At this point, we have a functioning class that will parse an XML document
and fire events. What we'll need to do now is modify the event handlers to
build our array tree using the array structure we defined above.
A simple algorithm for developing this code goes as follows:
Each time a 'START' event is called, build a new node. The node we are
building is our array structure, but you might decide to build a Node
object using your own custom objects. The START event contains the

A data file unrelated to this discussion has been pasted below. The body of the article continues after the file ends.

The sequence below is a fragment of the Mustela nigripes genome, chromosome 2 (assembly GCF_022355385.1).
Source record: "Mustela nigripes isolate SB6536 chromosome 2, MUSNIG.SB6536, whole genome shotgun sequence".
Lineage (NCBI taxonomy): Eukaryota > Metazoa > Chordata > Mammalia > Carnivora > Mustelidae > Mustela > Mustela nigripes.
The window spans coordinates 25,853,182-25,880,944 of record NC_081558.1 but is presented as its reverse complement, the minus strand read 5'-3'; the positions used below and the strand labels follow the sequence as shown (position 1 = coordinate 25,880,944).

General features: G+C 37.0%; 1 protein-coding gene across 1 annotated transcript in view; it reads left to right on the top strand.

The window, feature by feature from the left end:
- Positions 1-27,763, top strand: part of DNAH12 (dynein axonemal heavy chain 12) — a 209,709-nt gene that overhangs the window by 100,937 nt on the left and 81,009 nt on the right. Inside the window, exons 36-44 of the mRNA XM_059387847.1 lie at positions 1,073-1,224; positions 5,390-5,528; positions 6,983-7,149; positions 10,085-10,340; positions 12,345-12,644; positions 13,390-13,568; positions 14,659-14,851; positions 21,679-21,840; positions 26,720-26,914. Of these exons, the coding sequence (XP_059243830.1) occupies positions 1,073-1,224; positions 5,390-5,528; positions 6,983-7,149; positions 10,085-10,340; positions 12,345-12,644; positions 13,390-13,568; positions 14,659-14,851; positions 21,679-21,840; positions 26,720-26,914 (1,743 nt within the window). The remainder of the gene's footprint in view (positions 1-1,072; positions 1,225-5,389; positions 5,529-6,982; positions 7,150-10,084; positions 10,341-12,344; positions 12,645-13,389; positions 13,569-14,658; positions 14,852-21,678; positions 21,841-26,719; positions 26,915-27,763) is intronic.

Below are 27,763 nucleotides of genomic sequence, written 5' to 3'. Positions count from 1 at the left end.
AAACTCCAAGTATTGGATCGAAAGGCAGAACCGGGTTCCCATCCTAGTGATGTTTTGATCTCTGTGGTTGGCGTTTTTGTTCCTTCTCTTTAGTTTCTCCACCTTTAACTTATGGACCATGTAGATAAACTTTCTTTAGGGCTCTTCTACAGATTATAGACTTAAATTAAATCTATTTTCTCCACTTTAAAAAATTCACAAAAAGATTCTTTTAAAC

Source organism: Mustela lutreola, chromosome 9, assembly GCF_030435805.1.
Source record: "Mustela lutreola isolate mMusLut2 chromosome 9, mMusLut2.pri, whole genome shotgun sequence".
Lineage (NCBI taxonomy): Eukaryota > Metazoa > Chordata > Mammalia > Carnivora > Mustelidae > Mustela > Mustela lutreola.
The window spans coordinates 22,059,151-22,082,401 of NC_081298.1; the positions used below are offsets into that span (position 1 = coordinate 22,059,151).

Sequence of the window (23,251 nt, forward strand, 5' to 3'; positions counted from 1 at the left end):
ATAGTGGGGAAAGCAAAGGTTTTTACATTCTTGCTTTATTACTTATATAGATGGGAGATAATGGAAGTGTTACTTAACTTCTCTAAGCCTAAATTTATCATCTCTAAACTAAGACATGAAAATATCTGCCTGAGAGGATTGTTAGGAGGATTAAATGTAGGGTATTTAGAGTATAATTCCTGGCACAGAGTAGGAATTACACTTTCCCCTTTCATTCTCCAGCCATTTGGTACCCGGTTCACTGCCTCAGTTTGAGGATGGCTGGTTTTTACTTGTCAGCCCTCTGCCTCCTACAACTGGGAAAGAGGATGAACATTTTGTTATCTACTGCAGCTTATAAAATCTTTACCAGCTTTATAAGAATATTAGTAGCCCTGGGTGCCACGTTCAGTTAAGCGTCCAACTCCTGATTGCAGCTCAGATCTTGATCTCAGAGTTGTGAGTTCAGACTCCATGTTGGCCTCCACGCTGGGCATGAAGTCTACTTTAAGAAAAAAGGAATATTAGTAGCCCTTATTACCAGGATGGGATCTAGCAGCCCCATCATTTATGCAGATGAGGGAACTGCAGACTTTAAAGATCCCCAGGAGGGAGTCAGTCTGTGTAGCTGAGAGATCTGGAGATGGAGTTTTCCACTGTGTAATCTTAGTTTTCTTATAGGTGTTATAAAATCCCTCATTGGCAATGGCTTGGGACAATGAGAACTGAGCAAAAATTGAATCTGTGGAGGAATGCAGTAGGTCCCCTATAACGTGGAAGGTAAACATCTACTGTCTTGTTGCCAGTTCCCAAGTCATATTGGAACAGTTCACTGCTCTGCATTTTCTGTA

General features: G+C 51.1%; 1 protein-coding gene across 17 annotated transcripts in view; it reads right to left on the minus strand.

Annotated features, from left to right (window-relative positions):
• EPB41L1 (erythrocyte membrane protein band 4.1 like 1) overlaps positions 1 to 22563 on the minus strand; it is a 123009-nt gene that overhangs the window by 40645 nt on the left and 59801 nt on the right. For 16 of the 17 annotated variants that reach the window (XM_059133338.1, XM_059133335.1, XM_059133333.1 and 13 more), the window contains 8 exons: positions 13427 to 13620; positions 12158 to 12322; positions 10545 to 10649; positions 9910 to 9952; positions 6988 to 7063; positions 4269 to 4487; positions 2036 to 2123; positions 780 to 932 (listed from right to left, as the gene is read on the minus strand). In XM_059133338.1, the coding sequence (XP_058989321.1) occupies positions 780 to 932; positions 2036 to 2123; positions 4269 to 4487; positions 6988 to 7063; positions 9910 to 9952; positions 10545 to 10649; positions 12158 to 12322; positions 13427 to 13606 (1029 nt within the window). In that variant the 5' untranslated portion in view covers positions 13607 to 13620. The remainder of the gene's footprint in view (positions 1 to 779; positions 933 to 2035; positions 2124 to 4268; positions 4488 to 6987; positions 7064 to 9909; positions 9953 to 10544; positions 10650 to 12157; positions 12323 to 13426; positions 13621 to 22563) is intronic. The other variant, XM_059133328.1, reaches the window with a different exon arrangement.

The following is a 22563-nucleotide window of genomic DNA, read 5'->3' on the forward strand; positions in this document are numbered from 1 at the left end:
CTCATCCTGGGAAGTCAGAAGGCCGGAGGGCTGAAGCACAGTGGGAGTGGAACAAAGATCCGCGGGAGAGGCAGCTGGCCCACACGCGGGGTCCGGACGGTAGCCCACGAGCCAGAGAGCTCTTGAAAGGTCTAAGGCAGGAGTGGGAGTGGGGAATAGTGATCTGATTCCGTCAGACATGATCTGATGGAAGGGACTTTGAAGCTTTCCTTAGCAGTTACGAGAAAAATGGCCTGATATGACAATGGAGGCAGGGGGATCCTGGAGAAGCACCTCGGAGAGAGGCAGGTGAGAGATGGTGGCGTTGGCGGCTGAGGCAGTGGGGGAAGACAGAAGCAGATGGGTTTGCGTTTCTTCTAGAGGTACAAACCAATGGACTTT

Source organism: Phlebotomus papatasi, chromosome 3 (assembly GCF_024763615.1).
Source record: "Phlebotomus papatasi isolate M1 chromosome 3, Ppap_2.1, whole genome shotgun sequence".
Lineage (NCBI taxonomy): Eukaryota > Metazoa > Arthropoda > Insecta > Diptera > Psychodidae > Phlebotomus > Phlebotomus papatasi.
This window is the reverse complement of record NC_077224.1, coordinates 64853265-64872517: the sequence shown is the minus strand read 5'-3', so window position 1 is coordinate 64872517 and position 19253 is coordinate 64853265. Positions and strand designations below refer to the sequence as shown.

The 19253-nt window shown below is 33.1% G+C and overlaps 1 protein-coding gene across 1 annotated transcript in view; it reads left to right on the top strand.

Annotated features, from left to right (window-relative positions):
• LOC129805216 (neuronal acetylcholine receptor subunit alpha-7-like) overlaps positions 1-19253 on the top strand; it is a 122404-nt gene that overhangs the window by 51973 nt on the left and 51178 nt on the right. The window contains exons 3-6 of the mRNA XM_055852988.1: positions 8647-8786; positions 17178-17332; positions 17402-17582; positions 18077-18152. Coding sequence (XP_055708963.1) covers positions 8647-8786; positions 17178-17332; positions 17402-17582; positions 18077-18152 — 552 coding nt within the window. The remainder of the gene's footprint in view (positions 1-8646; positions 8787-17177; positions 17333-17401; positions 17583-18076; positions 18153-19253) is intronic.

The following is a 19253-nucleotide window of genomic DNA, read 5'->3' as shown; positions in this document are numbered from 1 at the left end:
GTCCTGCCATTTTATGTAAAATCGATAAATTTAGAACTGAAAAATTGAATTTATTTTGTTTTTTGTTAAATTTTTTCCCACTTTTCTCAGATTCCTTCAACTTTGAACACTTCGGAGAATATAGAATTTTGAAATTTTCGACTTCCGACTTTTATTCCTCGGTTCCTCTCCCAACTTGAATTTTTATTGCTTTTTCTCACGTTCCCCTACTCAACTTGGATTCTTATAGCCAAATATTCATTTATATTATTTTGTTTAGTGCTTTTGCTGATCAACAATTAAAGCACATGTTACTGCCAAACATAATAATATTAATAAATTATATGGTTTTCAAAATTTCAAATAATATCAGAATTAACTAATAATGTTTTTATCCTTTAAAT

name and attributes of the tag. After building the node, push the new
node onto a class-level stack so that we can add data and sub-nodes from
the 'DATA' or 'END' elements later.
Each time a 'DATA' event is called, append the text to the end of the
text inside the node which is currently on top of our stack.
Each time an 'END' event is called, we need to pop a node off the stack,
finalize the node, and add it as a subnode to the node which is now on
the top of the stack. This completes the depth-first build of our tree
Before we start parsing the XML, it might help to push a 'root' node onto
an empty stack. This way, when the parsing is completed, we expect to
find only the root node remaining on the stack with all the subnodes built